Self - Sacrifice: From the Ultimate Virtue to the Martyr Complex

Self-Sacrifice

From the Ultimate Virtue to the Martyr Complex

 

Self -Sacrifice as a physical act

Self-sacrifice has always been highly appreciated and valued as a phenomenon across many cultures, in the human history. It is considered to be an act of complete selflessness and altruism, especially in Christianity. The acts and narratives of self-sacrifice define to a point the morals and ethics of a society. The ones who sacrifice themselves for someone they love, or someone they do not even know or for a higher goal, are considered to have obtained the ultimate virtue. The examples are numerous, from Jesus Christ who gave his life to save the world to more “everyday” self-sacrifices like mothers who give their lives to save their children, people who get into the flames to save others and people who die in order to protect their faith or their ideals. All of them are examples of people who literally give their lives away in order to save someone else or fight for their ideals.

Acts of actual physical self-sacrifice are many times disputable nowadays, especially when it comes to ideals or religion but when it comes to saving someone else’s life by giving yours, you almost indisputably, become a hero. It is not my current goal to expand on the issue of whether physical self-sacrifice is actually an act of an ultimate virtue or a morally disputable act. I, personally, find it a highly sensitive and complex issue that raises lots of ethical and philosophical questions. What concerns me is self-sacrifice at a symbolic level, as a daily way of living. What does this self-sacrificing way of life mean for someone’s well-being? How does it influence the way that someone is making contact with his or her environment?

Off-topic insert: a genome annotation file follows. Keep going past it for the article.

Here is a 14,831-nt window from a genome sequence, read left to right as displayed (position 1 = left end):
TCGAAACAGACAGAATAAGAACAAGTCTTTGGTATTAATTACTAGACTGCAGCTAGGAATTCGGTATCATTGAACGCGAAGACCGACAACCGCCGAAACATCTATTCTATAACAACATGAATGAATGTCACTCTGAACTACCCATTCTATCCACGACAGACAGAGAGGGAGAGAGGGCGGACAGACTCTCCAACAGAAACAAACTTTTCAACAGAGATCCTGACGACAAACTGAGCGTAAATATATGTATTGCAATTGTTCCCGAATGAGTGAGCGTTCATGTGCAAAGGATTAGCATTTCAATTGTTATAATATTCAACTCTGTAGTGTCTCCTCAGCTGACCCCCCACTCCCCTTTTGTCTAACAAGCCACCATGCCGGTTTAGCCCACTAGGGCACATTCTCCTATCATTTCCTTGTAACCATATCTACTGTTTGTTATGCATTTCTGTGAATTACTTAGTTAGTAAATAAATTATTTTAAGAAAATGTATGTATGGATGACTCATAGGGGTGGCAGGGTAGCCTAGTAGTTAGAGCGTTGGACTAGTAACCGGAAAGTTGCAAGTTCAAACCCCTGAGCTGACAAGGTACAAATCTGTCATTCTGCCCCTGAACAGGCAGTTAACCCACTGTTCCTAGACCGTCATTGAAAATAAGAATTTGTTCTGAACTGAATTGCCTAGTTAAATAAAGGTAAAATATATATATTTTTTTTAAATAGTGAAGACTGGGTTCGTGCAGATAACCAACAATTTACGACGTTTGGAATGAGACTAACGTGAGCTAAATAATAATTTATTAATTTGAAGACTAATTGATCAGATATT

Symbolic Self-Sacrifice

As, I just mentioned, my goal, in this text, would be, to take a better look into the daily self-sacrifice. But first of all, how is self-sacrifice defined? According to multiple British dictionaries, self-sacrifice is defined as the giving up of one's own interests or wishes in order to help others or to advance a cause (Merriam-Webster; Oxford Dictionaries; Cambridge Dictionaries). But what does it happen when we sacrifice our interests and our wishes, our dreams and our desires on our daily life? Is it then an act of virtue? And if yes, is that applicable for all the cases of self-sacrifice?

My opinion is that the answer cannot be that simple. Personally, I find that acts of self-sacrifice can vary from being indeed virtuous acts of selflessness to being an indication of a personality disorder. My concerns regarding self-sacrifice are related to the cases where “self-sacrifice” can be used as an alibi to avoid personal responsibility for your life, or means of emotional manipulation of your environment, or in most cases both at the same time. In popular psychology, someone can find the aforementioned behaviour as part of someone’s “Martyr Complex”. A person who has a martyr complex desires the feeling of being a martyr for his/her own sake, seeking out suffering or persecution because it feeds a psychological need [Martyr Complex. (n.d.). Retrieved May 05, 2014 from Wikipedia: http://en.wikipedia.org/wiki/Martyr_complex]. But who is more prone to choose for a self-sacrificing martyr-like life?